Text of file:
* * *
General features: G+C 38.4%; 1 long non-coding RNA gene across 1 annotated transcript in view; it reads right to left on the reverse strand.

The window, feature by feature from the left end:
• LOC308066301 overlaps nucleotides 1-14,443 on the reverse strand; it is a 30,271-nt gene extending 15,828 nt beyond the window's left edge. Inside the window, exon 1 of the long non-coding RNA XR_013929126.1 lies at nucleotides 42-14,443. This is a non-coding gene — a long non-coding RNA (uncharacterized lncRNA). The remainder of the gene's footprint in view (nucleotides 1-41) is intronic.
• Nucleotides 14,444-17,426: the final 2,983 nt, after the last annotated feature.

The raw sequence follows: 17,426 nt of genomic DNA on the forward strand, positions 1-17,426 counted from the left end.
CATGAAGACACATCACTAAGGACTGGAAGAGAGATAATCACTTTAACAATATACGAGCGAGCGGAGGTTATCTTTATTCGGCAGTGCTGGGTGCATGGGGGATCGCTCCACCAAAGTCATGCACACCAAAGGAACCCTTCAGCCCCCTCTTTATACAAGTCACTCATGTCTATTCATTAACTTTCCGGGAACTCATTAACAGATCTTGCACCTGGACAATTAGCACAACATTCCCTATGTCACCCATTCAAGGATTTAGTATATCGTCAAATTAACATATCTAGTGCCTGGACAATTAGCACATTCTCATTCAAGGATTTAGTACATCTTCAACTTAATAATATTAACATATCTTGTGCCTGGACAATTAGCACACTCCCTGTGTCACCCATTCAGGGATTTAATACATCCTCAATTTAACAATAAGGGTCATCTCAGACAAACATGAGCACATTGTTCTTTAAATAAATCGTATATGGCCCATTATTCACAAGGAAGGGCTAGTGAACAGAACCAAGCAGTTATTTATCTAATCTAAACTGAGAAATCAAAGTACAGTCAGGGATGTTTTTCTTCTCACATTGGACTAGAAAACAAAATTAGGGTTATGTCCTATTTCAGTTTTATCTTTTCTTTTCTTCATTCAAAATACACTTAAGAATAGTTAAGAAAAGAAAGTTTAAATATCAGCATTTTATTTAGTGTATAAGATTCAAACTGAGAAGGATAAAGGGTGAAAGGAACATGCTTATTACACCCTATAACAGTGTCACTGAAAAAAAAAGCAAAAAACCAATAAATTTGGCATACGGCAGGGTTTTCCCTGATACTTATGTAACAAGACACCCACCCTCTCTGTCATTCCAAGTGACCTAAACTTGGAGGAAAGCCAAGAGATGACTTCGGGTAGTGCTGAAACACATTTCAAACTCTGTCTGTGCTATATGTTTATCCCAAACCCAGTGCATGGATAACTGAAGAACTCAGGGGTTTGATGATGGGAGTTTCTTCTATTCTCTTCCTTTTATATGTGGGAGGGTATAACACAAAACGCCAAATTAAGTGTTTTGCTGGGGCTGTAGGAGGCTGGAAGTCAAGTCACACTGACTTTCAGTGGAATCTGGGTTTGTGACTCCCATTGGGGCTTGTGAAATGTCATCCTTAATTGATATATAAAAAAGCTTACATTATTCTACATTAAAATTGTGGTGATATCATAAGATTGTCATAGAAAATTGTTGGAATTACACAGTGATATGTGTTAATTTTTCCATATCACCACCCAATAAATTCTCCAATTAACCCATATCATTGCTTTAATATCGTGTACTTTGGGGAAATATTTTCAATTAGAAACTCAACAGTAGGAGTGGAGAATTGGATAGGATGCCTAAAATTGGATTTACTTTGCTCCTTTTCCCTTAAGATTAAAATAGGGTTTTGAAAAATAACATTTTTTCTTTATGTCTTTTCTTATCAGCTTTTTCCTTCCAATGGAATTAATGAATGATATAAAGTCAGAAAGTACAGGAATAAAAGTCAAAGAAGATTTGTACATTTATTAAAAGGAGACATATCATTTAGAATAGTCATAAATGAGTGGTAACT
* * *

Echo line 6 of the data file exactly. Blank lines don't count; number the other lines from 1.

CATGAAGACACATCACTAAGGACTGGAAGAGAGATAATCACTTTAACAATATACGAGCGAGCGGAGGTTATCTTTATTCGGCAGTGCTGGGTGCATGGGGGATCGCTCCACCAAAGTCATGCACACCAAAGGAACCCTTCAGCCCCCTCTTTATACAAGTCACTCATGTCTATTCATTAACTTTCCGGGAACTCATTAACAGATCTTGCACCTGGACAATTAGCACAACATTCCCTATGTCACCCATTCAAGGATTTAGTATATCGTCAAATTAACATATCTAGTGCCTGGACAATTAGCACATTCTCATTCAAGGATTTAGTACATCTTCAACTTAATAATATTAACATATCTTGTGCCTGGACAATTAGCACACTCCCTGTGTCACCCATTCAGGGATTTAATACATCCTCAATTTAACAATAAGGGTCATCTCAGACAAACATGAGCACATTGTTCTTTAAATAAATCGTATATGGCCCATTATTCACAAGGAAGGGCTAGTGAACAGAACCAAGCAGTTATTTATCTAATCTAAACTGAGAAATCAAAGTACAGTCAGGGATGTTTTTCTTCTCACATTGGACTAGAAAACAAAATTAGGGTTATGTCCTATTTCAGTTTTATCTTTTCTTTTCTTCATTCAAAATACACTTAAGAATAGTTAAGAAAAGAAAGTTTAAATATCAGCATTTTATTTAGTGTATAAGATTCAAACTGAGAAGGATAAAGGGTGAAAGGAACATGCTTATTACACCCTATAACAGTGTCACTGAAAAAAAAAGCAAAAAACCAATAAATTTGGCATACGGCAGGGTTTTCCCTGATACTTATGTAACAAGACACCCACCCTCTCTGTCATTCCAAGTGACCTAAACTTGGAGGAAAGCCAAGAGATGACTTCGGGTAGTGCTGAAACACATTTCAAACTCTGTCTGTGCTATATGTTTATCCCAAACCCAGTGCATGGATAACTGAAGAACTCAGGGGTTTGATGATGGGAGTTTCTTCTATTCTCTTCCTTTTATATGTGGGAGGGTATAACACAAAACGCCAAATTAAGTGTTTTGCTGGGGCTGTAGGAGGCTGGAAGTCAAGTCACACTGACTTTCAGTGGAATCTGGGTTTGTGACTCCCATTGGGGCTTGTGAAATGTCATCCTTAATTGATATATAAAAAAGCTTACATTATTCTACATTAAAATTGTGGTGATATCATAAGATTGTCATAGAAAATTGTTGGAATTACACAGTGATATGTGTTAATTTTTCCATATCACCACCCAATAAATTCTCCAATTAACCCATATCATTGCTTTAATATCGTGTACTTTGGGGAAATATTTTCAATTAGAAACTCAACAGTAGGAGTGGAGAATTGGATAGGATGCCTAAAATTGGATTTACTTTGCTCCTTTTCCCTTAAGATTAAAATAGGGTTTTGAAAAATAACATTTTTTCTTTATGTCTTTTCTTATCAGCTTTTTCCTTCCAATGGAATTAATGAATGATATAAAGTCAGAAAGTACAGGAATAAAAGTCAAAGAAGATTTGTACATTTATTAAAAGGAGACATATCATTTAGAATAGTCATAAATGAGTGGTAACT